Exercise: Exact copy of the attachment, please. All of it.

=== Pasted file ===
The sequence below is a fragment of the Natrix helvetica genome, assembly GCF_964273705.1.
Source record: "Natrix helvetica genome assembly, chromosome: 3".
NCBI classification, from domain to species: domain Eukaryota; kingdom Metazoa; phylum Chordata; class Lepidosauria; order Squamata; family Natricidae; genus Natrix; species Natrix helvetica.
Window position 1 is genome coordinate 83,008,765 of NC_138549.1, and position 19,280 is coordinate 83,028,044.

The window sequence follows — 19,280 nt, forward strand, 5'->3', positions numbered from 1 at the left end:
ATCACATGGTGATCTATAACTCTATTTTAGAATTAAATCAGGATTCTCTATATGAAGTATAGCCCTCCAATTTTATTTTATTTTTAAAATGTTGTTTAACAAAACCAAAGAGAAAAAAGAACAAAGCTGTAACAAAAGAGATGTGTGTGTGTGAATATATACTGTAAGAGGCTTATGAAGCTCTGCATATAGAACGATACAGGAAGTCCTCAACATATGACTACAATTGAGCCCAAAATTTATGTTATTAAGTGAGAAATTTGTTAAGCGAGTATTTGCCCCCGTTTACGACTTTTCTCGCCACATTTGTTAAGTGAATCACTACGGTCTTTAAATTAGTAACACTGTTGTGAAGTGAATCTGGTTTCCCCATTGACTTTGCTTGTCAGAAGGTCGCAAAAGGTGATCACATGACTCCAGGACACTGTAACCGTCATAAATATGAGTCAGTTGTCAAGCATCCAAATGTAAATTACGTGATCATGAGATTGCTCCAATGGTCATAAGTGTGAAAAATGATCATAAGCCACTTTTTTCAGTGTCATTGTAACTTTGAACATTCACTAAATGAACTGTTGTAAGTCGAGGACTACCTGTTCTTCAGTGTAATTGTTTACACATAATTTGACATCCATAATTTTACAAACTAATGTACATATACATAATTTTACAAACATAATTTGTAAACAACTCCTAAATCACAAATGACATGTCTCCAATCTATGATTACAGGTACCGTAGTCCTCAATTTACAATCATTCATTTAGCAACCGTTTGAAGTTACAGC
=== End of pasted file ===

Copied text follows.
The sequence below is a fragment of the Natrix helvetica genome, assembly GCF_964273705.1.
Source record: "Natrix helvetica genome assembly, chromosome: 3".
NCBI classification, from domain to species: domain Eukaryota; kingdom Metazoa; phylum Chordata; class Lepidosauria; order Squamata; family Natricidae; genus Natrix; species Natrix helvetica.
Window position 1 is genome coordinate 83,008,765 of NC_138549.1, and position 19,280 is coordinate 83,028,044.

The window sequence follows — 19,280 nt, forward strand, 5'->3', positions numbered from 1 at the left end:
ATCACATGGTGATCTATAACTCTATTTTAGAATTAAATCAGGATTCTCTATATGAAGTATAGCCCTCCAATTTTATTTTATTTTTAAAATGTTGTTTAACAAAACCAAAGAGAAAAAAGAACAAAGCTGTAACAAAAGAGATGTGTGTGTGTGAATATATACTGTAAGAGGCTTATGAAGCTCTGCATATAGAACGATACAGGAAGTCCTCAACATATGACTACAATTGAGCCCAAAATTTATGTTATTAAGTGAGAAATTTGTTAAGCGAGTATTTGCCCCCGTTTACGACTTTTCTCGCCACATTTGTTAAGTGAATCACTACGGTCTTTAAATTAGTAACACTGTTGTGAAGTGAATCTGGTTTCCCCATTGACTTTGCTTGTCAGAAGGTCGCAAAAGGTGATCACATGACTCCAGGACACTGTAACCGTCATAAATATGAGTCAGTTGTCAAGCATCCAAATGTAAATTACGTGATCATGAGATTGCTCCAATGGTCATAAGTGTGAAAAATGATCATAAGCCACTTTTTTCAGTGTCATTGTAACTTTGAACATTCACTAAATGAACTGTTGTAAGTCGAGGACTACCTGTTCTTCAGTGTAATTGTTTACACATAATTTGACATCCATAATTTTACAAACTAATGTACATATACATAATTTTACAAACATAATTTGTAAACAACTCCTAAATCACAAATGACATGTCTCCAATCTATGATTACAGGTACCGTAGTCCTCAATTTACAATCATTCATTTAGCAACCGTTTGAAGTTACAGC